You are too young to understand the life and death of communism, this fervent idea espoused O so long ago by Marx, Lenin, Mao and countless more, this dream of toppling the evil capitalist system and giving rise to an equal, just and human world. You’ve heard of the destruction and misery this idea has sowed, of its evil leaders and deadly utopian dreams. Today, the battle is over, capitalism has won. Today you live the world as it is presented to you – a world of haves and have-nots. In this raging sea where only the fatest stay afloat, you slowly devour yourself.
Karl Marx saw enormous potential in human beings. Their minds enables them to conquer nature and create marvelous things out of it: beautiful cities, architectural masterpieces, scientific discoveries, technological revolutions. But over and above such opulence and beauty, a vast majority of people, although taken part in this great human experiment, felt not only financially cheated out, but most importantly, mentally flushed. They took jobs that reduced them to beasts of burden, mechanical, passive, repetitive life-long chores that sucked their minds from them and expulsed material goods for others. They no longer lived to produce the fruits of their minds, but consumed the goods hewn by the imagination of a few. The material wealth was there, yet it was crowding out something essential to human happiness: the need to produce in accordance to one’s potential, to mirror one’s raison-d’être in his work. The meaningful life Marx would say, is found in conscious activity, not in passive consumption.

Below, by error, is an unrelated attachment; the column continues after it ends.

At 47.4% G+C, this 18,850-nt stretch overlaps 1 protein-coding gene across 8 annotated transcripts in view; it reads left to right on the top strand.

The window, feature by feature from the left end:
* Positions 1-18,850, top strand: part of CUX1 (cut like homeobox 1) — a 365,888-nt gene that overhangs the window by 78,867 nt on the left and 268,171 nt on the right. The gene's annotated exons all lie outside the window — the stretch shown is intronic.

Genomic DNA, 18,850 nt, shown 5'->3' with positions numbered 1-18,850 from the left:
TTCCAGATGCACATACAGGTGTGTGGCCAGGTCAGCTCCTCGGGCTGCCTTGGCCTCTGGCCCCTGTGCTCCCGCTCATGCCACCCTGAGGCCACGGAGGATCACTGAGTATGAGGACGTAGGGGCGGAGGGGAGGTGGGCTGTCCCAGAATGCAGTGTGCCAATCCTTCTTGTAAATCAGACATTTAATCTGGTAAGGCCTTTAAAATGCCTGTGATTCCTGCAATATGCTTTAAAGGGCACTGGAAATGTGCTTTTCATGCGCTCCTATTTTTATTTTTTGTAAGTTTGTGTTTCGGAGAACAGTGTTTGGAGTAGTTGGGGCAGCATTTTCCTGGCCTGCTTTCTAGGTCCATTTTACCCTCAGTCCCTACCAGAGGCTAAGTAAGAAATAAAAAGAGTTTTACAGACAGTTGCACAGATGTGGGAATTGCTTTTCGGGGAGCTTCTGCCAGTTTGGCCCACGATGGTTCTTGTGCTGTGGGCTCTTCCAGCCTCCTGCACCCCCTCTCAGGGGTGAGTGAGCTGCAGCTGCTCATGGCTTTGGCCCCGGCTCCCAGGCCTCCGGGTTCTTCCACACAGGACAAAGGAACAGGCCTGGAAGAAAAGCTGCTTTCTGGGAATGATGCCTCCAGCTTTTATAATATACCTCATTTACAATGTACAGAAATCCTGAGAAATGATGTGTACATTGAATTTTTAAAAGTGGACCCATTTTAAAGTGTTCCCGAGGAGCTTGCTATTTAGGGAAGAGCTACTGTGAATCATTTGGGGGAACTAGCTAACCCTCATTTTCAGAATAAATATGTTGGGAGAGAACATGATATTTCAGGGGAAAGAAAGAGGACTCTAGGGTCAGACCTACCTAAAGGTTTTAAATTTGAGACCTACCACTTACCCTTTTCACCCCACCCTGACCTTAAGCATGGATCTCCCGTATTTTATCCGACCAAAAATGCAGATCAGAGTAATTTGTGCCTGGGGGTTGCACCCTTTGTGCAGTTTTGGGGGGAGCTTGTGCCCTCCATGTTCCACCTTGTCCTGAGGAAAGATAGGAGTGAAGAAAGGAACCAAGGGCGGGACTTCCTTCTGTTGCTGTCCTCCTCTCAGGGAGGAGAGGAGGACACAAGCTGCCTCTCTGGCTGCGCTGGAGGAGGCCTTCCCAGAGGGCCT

The point of a communist revolution was not to foster financial equality; it was creative equality that Marx sought for humanity, a trait capitalism crushed on its balade to prosperity. Today the dream is dead and buried but the feeling of emptiness for many lingers above its grave. This is not about reviving communism. Rather, it is about improving on, giving meaning to our lives within capitalism. The question boils down to how much are we willing to sacrifice for the good $alary, for the nice car, for the good life. How many of us yearn to find meaning in our profession, a place in which we can let our minds rip in creativity? Communism was a societal revolution that fell asunder. Perhaps Marx wouldn’t growl down there to hear speak of individual revolutions.